The “chain of relationships” based on nutrients


       Although food webs are often organized in terms of energy flow (Fig. 6), components of the pond ecosystem are linked in other ways as well. Figure 9 describes a “chain of relationships” (Portielje and van der Molen, 1999) among components of a typical pond that are directly or indirectly affected by nutrient supply.
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Fig. 9. Effects of nutrients on other components of a pond ecosystem. Arrows indicate cause-effect relationships among compartments rather than energy flow.


       As shown in Figure 9, increased loading of growth-promoting nutrients from the watershed (for example, through overland runoff, stream inputs, or groundwater seepage) can lead to elevated nutrient concentrations in the water column, which in turn stimulate the growth of phytoplankton and metaphyton. A portion of the incoming nutrients is precipitated to the sediments, which form a second major reservoir capable of resupplying nutrients to the water column. Increased abundances of phytoplankton and metaphyton in turn increase the rate of light depletion within the water column, which suppresses the growth of aquatic plants and algal periphyton deeper in the pond. Dizzy yet from trying to locate all the arrows? The important thing to remember is that many important elements of the pond ecosystem are influenced directly or indirectly by nutrient supply. We consider two nutrients, phosphorus and nitrogen, in Section J, and focus particularly on system responses to phosphorus.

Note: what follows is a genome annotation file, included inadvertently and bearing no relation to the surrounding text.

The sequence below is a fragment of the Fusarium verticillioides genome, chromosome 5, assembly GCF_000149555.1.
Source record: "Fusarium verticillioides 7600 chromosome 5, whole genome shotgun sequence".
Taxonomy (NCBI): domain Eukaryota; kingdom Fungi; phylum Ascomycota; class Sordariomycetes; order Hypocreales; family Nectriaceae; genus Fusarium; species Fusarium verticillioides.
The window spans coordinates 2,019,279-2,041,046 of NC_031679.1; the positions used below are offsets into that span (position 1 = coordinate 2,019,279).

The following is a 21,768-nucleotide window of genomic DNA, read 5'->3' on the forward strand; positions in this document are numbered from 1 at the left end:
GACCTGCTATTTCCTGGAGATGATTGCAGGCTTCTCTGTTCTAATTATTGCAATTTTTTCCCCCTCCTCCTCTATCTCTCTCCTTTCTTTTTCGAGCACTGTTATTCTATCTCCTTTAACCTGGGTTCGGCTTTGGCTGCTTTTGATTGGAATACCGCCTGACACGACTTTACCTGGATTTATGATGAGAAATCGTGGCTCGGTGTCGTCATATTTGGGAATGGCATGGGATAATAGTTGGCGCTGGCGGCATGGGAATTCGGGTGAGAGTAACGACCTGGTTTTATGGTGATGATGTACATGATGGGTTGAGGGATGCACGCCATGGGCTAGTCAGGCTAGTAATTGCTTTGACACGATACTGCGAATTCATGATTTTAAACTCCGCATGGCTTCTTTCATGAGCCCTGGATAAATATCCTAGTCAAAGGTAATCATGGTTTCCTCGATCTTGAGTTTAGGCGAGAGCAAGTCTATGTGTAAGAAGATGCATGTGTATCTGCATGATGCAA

Nutrient supply is considered the primary determinant of pond trophic state, a concept that recurs frequently in this report. Trophic state refers to the abundance and productivity of photosynthetic algae and plants, and the nutrient supply on which they depend. Deep lakes in pristine watersheds with little nutrient inflow, low primary producer abundances and excellent light penetration are termed “oligotrophic” (poorly nourished). Most ponds in Chester County are shallow (typically 1-3 m average depth), have watersheds that supply abundant nutrients, and are periodically fertilized as well by wind-driven mixing of nutrient-rich bottom sediments into the water column. Ponds with these characteristics are termed “eutrophic” (well nourished), and typically have green water (an indication of abundant phytoplankton) and/or large quantities of rooted aquatic plants. Ponds with problem-levels of overabundant plant or algal growth (e.g., surface scums of metaphyton, or carpets of duckweed/watermeal) are often termed “hyper-eutrophic”, and may be considered “overfed” with nutrients (Fig. 10). Hyper-eutrophic ponds are common in Chester County, and their symptoms constitute the principal causes for management efforts by landowners. We will describe a quantitative method for classifying the trophic state of ponds in Section O.
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Fig. 10. A hyper-eutrophic pond in Newlin Township, showing breeze-generated patterns of watermeal at the pond surface.